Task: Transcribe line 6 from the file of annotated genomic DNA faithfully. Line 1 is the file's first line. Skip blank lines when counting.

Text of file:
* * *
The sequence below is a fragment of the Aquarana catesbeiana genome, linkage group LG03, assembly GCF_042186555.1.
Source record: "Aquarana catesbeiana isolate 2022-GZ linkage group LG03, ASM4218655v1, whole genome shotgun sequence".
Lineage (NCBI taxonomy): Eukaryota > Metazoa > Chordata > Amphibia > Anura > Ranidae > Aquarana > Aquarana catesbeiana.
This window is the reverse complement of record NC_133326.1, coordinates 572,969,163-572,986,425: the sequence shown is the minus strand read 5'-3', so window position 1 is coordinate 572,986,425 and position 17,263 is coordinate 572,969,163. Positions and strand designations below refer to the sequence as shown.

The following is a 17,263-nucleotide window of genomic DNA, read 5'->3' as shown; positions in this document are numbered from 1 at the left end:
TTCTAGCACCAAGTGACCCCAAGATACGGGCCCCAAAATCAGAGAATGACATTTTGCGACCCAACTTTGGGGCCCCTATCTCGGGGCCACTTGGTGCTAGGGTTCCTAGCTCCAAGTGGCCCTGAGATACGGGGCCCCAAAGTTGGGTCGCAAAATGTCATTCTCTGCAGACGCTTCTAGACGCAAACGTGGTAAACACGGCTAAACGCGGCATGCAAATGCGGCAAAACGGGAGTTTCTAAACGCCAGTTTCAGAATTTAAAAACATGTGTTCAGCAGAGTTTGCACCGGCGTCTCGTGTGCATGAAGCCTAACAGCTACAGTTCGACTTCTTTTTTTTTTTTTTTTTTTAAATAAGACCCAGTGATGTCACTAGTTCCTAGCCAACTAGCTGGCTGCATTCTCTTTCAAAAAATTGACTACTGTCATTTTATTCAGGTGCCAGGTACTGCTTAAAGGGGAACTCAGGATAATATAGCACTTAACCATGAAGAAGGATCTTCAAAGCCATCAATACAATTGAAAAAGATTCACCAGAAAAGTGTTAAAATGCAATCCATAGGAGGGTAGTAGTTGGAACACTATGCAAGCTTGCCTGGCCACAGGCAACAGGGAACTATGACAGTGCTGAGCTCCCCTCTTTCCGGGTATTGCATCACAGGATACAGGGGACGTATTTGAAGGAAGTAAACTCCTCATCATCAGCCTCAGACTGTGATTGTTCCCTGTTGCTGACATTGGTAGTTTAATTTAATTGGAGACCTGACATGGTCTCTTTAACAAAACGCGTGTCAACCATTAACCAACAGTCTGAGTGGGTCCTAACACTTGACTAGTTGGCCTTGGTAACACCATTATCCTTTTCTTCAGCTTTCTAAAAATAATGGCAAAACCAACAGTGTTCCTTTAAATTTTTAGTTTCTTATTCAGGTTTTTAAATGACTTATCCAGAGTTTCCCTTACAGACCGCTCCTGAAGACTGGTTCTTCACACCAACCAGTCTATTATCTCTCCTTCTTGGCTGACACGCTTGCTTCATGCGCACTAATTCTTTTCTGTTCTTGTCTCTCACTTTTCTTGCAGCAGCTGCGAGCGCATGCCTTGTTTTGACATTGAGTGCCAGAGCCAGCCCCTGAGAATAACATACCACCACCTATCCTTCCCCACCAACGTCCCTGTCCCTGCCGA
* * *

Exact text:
TTCTAGCACCAAGTGACCCCAAGATACGGGCCCCAAAATCAGAGAATGACATTTTGCGACCCAACTTTGGGGCCCCTATCTCGGGGCCACTTGGTGCTAGGGTTCCTAGCTCCAAGTGGCCCTGAGATACGGGGCCCCAAAGTTGGGTCGCAAAATGTCATTCTCTGCAGACGCTTCTAGACGCAAACGTGGTAAACACGGCTAAACGCGGCATGCAAATGCGGCAAAACGGGAGTTTCTAAACGCCAGTTTCAGAATTTAAAAACATGTGTTCAGCAGAGTTTGCACCGGCGTCTCGTGTGCATGAAGCCTAACAGCTACAGTTCGACTTCTTTTTTTTTTTTTTTTTTTAAATAAGACCCAGTGATGTCACTAGTTCCTAGCCAACTAGCTGGCTGCATTCTCTTTCAAAAAATTGACTACTGTCATTTTATTCAGGTGCCAGGTACTGCTTAAAGGGGAACTCAGGATAATATAGCACTTAACCATGAAGAAGGATCTTCAAAGCCATCAATACAATTGAAAAAGATTCACCAGAAAAGTGTTAAAATGCAATCCATAGGAGGGTAGTAGTTGGAACACTATGCAAGCTTGCCTGGCCACAGGCAACAGGGAACTATGACAGTGCTGAGCTCCCCTCTTTCCGGGTATTGCATCACAGGATACAGGGGACGTATTTGAAGGAAGTAAACTCCTCATCATCAGCCTCAGACTGTGATTGTTCCCTGTTGCTGACATTGGTAGTTTAATTTAATTGGAGACCTGACATGGTCTCTTTAACAAAACGCGTGTCAACCATTAACCAACAGTCTGAGTGGGTCCTAACACTTGACTAGTTGGCCTTGGTAACACCATTATCCTTTTCTTCAGCTTTCTAAAAATAATGGCAAAACCAACAGTGTTCCTTTAAATTTTTAGTTTCTTATTCAGGTTTTTAAATGACTTATCCAGAGTTTCCCTTACAGACCGCTCCTGAAGACTGGTTCTTCACACCAACCAGTCTATTATCTCTCCTTCTTGGCTGACACGCTTGCTTCATGCGCACTAATTCTTTTCTGTTCTTGTCTCTCACTTTTCTTGCAGCAGCTGCGAGCGCATGCCTTGTTTTGACATTGAGTGCCAGAGCCAGCCCCTGAGAATAACATACCACCACCTATCCTTCCCCACCAACGTCCCTGTCCCTGCCGA